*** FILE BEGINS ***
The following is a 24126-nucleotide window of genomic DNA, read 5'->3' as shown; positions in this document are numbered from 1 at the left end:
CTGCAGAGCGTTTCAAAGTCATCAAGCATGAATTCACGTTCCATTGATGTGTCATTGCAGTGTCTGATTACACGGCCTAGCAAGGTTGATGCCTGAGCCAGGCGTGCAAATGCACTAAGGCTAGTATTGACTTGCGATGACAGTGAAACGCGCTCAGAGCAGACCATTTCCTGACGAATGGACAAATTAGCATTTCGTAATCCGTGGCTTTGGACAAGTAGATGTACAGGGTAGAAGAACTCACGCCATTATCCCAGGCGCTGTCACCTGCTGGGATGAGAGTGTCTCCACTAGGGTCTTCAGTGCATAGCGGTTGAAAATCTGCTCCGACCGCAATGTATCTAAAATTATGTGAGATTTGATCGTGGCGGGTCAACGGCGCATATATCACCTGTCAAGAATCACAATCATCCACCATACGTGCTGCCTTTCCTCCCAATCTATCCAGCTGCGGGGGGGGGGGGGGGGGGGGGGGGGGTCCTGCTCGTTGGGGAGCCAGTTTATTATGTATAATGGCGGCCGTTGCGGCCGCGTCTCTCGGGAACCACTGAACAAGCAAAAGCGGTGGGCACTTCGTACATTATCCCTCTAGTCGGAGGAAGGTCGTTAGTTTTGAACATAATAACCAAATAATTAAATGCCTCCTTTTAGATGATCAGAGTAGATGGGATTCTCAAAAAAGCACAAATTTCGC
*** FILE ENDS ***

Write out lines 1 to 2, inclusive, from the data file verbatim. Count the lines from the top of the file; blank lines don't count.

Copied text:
The following is a 24126-nucleotide window of genomic DNA, read 5'->3' as shown; positions in this document are numbered from 1 at the left end:
CTGCAGAGCGTTTCAAAGTCATCAAGCATGAATTCACGTTCCATTGATGTGTCATTGCAGTGTCTGATTACACGGCCTAGCAAGGTTGATGCCTGAGCCAGGCGTGCAAATGCACTAAGGCTAGTATTGACTTGCGATGACAGTGAAACGCGCTCAGAGCAGACCATTTCCTGACGAATGGACAAATTAGCATTTCGTAATCCGTGGCTTTGGACAAGTAGATGTACAGGGTAGAAGAACTCACGCCATTATCCCAGGCGCTGTCACCTGCTGGGATGAGAGTGTCTCCACTAGGGTCTTCAGTGCATAGCGGTTGAAAATCTGCTCCGACCGCAATGTATCTAAAATTATGTGAGATTTGATCGTGGCGGGTCAACGGCGCATATATCACCTGTCAAGAATCACAATCATCCACCATACGTGCTGCCTTTCCTCCCAATCTATCCAGCTGCGGGGGGGGGGGGGGGGGGGGGGGGGGTCCTGCTCGTTGGGGAGCCAGTTTATTATGTATAATGGCGGCCGTTGCGGCCGCGTCTCTCGGGAACCACTGAACAAGCAAAAGCGGTGGGCACTTCGTACATTATCCCTCTAGTCGGAGGAAGGTCGTTAGTTTTGAACATAATAACCAAATAATTAAATGCCTCCTTTTAGATGATCAGAGTAGATGGGATTCTCAAAAAAGCACAAATTTCGC